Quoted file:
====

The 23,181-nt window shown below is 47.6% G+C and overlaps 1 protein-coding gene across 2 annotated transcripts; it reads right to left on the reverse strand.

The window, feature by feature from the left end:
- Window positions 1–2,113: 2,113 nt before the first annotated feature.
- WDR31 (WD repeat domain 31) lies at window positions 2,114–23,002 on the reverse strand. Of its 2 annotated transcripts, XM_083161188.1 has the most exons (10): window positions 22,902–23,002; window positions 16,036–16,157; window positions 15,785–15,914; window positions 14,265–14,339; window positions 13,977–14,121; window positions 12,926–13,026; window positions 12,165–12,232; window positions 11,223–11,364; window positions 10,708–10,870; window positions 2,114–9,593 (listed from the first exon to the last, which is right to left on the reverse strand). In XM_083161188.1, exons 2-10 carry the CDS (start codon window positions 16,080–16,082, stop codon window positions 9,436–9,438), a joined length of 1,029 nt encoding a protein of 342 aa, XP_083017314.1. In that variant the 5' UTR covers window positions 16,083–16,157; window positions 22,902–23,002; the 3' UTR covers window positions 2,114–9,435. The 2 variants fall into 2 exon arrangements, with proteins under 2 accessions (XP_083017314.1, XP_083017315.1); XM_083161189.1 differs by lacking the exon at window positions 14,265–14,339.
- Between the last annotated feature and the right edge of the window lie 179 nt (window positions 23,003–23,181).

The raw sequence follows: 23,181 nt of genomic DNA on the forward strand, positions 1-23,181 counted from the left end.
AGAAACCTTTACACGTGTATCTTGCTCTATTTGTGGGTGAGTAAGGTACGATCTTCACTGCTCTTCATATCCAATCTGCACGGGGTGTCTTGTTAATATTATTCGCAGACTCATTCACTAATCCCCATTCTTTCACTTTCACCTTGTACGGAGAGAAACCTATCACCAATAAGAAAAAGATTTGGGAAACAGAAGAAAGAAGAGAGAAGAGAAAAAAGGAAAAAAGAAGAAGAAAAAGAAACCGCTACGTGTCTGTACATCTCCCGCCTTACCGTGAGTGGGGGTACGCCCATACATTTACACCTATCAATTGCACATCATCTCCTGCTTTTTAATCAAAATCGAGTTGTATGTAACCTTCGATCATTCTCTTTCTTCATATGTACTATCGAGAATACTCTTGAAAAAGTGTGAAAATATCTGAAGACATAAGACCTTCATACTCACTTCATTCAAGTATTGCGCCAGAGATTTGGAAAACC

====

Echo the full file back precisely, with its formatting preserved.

The 23,181-nt window shown below is 47.6% G+C and overlaps 1 protein-coding gene across 2 annotated transcripts; it reads right to left on the reverse strand.

The window, feature by feature from the left end:
- Window positions 1–2,113: 2,113 nt before the first annotated feature.
- WDR31 (WD repeat domain 31) lies at window positions 2,114–23,002 on the reverse strand. Of its 2 annotated transcripts, XM_083161188.1 has the most exons (10): window positions 22,902–23,002; window positions 16,036–16,157; window positions 15,785–15,914; window positions 14,265–14,339; window positions 13,977–14,121; window positions 12,926–13,026; window positions 12,165–12,232; window positions 11,223–11,364; window positions 10,708–10,870; window positions 2,114–9,593 (listed from the first exon to the last, which is right to left on the reverse strand). In XM_083161188.1, exons 2-10 carry the CDS (start codon window positions 16,080–16,082, stop codon window positions 9,436–9,438), a joined length of 1,029 nt encoding a protein of 342 aa, XP_083017314.1. In that variant the 5' UTR covers window positions 16,083–16,157; window positions 22,902–23,002; the 3' UTR covers window positions 2,114–9,435. The 2 variants fall into 2 exon arrangements, with proteins under 2 accessions (XP_083017314.1, XP_083017315.1); XM_083161189.1 differs by lacking the exon at window positions 14,265–14,339.
- Between the last annotated feature and the right edge of the window lie 179 nt (window positions 23,003–23,181).

The raw sequence follows: 23,181 nt of genomic DNA on the forward strand, positions 1-23,181 counted from the left end.
AGAAACCTTTACACGTGTATCTTGCTCTATTTGTGGGTGAGTAAGGTACGATCTTCACTGCTCTTCATATCCAATCTGCACGGGGTGTCTTGTTAATATTATTCGCAGACTCATTCACTAATCCCCATTCTTTCACTTTCACCTTGTACGGAGAGAAACCTATCACCAATAAGAAAAAGATTTGGGAAACAGAAGAAAGAAGAGAGAAGAGAAAAAAGGAAAAAAGAAGAAGAAAAAGAAACCGCTACGTGTCTGTACATCTCCCGCCTTACCGTGAGTGGGGGTACGCCCATACATTTACACCTATCAATTGCACATCATCTCCTGCTTTTTAATCAAAATCGAGTTGTATGTAACCTTCGATCATTCTCTTTCTTCATATGTACTATCGAGAATACTCTTGAAAAAGTGTGAAAATATCTGAAGACATAAGACCTTCATACTCACTTCATTCAAGTATTGCGCCAGAGATTTGGAAAACC